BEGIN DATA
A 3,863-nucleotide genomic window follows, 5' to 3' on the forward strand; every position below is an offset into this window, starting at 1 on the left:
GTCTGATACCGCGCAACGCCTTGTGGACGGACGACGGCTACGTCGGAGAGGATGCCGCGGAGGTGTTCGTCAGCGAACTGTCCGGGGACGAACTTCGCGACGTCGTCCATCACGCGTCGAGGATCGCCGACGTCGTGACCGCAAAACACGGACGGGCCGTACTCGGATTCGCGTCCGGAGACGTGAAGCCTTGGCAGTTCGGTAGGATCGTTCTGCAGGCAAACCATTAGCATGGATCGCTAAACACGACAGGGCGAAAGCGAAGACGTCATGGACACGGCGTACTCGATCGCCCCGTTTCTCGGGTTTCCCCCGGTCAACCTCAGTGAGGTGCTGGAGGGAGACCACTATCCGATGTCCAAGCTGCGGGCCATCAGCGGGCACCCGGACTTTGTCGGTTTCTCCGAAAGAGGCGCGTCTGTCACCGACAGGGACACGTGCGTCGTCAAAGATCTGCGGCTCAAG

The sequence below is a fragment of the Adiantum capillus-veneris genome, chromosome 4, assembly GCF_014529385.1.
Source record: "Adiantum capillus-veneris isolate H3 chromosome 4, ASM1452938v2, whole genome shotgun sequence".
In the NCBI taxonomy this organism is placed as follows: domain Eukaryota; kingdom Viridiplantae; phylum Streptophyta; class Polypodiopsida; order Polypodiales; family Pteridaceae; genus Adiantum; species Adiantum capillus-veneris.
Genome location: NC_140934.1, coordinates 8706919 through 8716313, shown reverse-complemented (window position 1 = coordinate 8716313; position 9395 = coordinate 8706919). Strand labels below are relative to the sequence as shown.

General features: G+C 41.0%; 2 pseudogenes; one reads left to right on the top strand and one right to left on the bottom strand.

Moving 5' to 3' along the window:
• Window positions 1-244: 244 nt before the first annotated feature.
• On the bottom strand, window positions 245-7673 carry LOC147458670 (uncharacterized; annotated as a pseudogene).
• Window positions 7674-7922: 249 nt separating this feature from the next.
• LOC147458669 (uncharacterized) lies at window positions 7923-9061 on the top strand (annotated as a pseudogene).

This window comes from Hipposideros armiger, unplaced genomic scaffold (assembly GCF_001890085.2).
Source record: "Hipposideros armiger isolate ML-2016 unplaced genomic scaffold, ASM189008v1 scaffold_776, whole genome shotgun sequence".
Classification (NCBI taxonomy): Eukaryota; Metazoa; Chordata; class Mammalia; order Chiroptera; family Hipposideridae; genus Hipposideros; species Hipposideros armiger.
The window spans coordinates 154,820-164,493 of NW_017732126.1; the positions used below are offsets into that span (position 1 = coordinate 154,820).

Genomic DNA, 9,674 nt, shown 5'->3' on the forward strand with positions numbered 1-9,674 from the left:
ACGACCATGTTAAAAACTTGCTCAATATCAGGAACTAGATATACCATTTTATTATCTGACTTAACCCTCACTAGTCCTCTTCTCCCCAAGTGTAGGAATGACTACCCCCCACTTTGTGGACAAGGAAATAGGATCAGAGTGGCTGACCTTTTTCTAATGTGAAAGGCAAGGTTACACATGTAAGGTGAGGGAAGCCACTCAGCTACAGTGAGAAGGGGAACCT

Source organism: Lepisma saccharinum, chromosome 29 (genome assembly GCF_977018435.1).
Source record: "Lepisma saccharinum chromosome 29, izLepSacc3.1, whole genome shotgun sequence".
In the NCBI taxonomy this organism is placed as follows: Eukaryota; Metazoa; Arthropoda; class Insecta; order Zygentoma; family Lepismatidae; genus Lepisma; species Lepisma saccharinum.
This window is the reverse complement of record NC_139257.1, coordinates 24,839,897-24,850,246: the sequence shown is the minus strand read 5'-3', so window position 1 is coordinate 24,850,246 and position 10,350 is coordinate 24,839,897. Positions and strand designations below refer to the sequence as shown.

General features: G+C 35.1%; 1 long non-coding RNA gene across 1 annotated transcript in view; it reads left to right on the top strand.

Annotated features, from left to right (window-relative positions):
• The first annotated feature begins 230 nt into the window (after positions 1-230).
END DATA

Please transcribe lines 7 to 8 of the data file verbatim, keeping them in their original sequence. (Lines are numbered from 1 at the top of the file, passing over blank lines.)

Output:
General features: G+C 41.0%; 2 pseudogenes; one reads left to right on the top strand and one right to left on the bottom strand.

Moving 5' to 3' along the window: